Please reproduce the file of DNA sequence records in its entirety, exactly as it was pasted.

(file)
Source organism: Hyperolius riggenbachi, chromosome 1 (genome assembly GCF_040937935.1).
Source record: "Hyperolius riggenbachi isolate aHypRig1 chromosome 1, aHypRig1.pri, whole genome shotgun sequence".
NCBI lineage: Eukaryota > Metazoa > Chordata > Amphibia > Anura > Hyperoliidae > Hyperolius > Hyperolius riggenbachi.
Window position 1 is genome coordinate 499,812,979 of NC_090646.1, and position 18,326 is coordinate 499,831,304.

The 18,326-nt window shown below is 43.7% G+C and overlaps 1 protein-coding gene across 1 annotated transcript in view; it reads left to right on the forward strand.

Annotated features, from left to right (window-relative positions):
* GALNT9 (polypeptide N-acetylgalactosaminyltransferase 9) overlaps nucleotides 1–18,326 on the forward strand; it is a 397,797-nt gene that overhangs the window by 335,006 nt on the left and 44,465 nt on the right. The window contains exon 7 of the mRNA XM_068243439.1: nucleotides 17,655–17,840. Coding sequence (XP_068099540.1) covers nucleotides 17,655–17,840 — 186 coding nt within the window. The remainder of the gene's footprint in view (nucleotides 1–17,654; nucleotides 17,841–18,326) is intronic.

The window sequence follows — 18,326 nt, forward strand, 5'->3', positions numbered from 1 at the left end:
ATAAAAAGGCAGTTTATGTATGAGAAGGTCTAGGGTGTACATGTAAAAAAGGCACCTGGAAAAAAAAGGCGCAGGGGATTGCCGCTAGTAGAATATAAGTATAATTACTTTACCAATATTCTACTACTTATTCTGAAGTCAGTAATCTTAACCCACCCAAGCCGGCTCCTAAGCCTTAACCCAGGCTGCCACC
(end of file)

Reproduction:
Source organism: Hyperolius riggenbachi, chromosome 1 (genome assembly GCF_040937935.1).
Source record: "Hyperolius riggenbachi isolate aHypRig1 chromosome 1, aHypRig1.pri, whole genome shotgun sequence".
NCBI lineage: Eukaryota > Metazoa > Chordata > Amphibia > Anura > Hyperoliidae > Hyperolius > Hyperolius riggenbachi.
Window position 1 is genome coordinate 499,812,979 of NC_090646.1, and position 18,326 is coordinate 499,831,304.

The 18,326-nt window shown below is 43.7% G+C and overlaps 1 protein-coding gene across 1 annotated transcript in view; it reads left to right on the forward strand.

Annotated features, from left to right (window-relative positions):
* GALNT9 (polypeptide N-acetylgalactosaminyltransferase 9) overlaps nucleotides 1–18,326 on the forward strand; it is a 397,797-nt gene that overhangs the window by 335,006 nt on the left and 44,465 nt on the right. The window contains exon 7 of the mRNA XM_068243439.1: nucleotides 17,655–17,840. Coding sequence (XP_068099540.1) covers nucleotides 17,655–17,840 — 186 coding nt within the window. The remainder of the gene's footprint in view (nucleotides 1–17,654; nucleotides 17,841–18,326) is intronic.

The window sequence follows — 18,326 nt, forward strand, 5'->3', positions numbered from 1 at the left end:
ATAAAAAGGCAGTTTATGTATGAGAAGGTCTAGGGTGTACATGTAAAAAAGGCACCTGGAAAAAAAAGGCGCAGGGGATTGCCGCTAGTAGAATATAAGTATAATTACTTTACCAATATTCTACTACTTATTCTGAAGTCAGTAATCTTAACCCACCCAAGCCGGCTCCTAAGCCTTAACCCAGGCTGCCACC